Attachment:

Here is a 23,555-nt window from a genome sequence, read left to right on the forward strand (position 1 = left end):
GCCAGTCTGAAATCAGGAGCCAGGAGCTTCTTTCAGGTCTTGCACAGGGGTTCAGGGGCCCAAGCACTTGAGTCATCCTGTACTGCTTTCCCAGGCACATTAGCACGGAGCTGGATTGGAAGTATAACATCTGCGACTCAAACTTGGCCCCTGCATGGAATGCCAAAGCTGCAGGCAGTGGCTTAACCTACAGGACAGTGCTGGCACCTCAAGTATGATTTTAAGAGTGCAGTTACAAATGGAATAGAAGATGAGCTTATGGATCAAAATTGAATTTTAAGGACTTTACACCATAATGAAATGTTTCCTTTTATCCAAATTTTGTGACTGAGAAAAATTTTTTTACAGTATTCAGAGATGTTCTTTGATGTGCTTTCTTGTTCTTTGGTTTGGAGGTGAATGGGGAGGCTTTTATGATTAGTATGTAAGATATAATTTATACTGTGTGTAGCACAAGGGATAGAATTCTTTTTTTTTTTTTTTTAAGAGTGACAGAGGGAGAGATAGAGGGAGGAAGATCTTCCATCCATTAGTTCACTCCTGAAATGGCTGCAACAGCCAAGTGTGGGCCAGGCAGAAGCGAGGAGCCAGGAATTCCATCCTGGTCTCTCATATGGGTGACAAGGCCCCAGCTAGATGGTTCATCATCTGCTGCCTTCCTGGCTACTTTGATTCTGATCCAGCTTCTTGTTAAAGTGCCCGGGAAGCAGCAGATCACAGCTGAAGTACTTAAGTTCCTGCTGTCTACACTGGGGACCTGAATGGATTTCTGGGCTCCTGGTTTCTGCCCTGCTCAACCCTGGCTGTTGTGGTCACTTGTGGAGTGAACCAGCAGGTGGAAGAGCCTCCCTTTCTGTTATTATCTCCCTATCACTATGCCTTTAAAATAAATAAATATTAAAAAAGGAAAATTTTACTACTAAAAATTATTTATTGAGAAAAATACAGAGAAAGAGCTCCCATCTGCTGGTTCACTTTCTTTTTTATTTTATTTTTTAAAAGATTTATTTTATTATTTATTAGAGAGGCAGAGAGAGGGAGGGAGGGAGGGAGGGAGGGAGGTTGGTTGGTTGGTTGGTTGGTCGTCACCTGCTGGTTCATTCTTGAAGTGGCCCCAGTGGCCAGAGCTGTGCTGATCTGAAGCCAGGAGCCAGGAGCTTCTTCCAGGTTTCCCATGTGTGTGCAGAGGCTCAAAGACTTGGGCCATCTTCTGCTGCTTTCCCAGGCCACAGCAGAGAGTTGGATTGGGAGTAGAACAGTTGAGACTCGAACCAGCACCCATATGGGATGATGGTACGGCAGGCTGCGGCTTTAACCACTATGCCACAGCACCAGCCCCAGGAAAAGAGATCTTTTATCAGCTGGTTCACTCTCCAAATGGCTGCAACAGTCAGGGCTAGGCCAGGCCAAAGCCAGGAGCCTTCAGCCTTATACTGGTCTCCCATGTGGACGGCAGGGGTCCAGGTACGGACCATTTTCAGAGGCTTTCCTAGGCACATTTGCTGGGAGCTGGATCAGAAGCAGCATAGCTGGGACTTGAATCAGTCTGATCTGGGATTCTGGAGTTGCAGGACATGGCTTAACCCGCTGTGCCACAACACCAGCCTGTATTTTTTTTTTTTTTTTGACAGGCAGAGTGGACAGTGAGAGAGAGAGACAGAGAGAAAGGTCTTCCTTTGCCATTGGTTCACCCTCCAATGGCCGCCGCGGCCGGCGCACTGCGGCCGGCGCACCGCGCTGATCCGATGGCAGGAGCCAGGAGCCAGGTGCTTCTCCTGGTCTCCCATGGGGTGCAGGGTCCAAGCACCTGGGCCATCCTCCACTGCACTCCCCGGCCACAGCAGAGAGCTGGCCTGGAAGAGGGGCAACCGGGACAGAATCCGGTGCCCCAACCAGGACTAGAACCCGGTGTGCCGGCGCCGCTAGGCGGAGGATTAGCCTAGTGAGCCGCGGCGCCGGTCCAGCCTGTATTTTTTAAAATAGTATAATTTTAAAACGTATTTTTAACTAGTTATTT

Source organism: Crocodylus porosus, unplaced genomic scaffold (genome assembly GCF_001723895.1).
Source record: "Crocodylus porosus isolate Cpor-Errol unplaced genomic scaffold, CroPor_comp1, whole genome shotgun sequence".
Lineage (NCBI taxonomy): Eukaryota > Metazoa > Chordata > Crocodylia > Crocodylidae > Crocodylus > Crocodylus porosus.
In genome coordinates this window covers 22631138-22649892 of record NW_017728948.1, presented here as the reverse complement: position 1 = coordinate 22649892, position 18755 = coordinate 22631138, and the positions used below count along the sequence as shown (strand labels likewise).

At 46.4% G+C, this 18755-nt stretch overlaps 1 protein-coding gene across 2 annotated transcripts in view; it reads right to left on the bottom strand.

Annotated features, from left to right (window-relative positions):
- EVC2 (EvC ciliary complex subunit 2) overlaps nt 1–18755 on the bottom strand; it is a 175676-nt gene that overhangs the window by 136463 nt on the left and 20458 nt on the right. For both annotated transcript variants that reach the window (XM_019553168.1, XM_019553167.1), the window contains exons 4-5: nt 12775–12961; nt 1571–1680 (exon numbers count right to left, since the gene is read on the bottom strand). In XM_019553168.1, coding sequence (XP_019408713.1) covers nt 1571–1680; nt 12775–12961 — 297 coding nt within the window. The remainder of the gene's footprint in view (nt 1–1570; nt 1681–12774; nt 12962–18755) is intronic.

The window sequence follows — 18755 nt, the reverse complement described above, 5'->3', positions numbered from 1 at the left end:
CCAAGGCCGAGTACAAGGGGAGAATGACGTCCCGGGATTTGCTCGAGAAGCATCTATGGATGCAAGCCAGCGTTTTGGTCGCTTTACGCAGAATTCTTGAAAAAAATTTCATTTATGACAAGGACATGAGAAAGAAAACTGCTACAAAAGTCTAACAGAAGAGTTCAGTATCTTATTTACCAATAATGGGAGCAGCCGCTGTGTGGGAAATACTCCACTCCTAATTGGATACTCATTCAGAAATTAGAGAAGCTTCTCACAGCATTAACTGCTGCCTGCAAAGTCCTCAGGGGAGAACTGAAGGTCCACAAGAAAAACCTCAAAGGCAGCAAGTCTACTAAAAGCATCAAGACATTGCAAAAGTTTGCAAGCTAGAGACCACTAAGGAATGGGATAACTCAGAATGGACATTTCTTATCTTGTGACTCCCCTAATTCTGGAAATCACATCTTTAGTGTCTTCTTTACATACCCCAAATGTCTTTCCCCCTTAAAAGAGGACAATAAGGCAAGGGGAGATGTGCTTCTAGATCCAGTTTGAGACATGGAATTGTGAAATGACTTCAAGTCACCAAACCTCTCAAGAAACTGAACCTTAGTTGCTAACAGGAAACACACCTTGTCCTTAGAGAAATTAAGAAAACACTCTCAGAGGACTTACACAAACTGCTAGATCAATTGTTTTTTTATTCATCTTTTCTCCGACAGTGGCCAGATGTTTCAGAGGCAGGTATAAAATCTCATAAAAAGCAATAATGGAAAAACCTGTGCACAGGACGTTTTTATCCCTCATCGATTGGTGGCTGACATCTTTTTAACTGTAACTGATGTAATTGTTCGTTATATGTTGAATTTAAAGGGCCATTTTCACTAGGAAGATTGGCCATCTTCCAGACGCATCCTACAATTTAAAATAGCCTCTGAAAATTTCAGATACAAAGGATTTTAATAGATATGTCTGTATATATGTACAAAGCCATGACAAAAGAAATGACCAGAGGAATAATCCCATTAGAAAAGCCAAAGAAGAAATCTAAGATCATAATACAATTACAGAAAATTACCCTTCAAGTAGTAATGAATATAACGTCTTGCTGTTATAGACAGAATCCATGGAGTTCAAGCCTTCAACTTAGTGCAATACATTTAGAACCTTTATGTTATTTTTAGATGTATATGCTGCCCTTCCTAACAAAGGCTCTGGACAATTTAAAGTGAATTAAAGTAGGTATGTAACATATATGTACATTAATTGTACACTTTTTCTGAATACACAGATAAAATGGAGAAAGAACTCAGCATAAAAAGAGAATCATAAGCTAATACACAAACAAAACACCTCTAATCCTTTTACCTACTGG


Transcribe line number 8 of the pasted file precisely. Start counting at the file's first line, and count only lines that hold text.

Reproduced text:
Annotated features, from left to right (window-relative positions):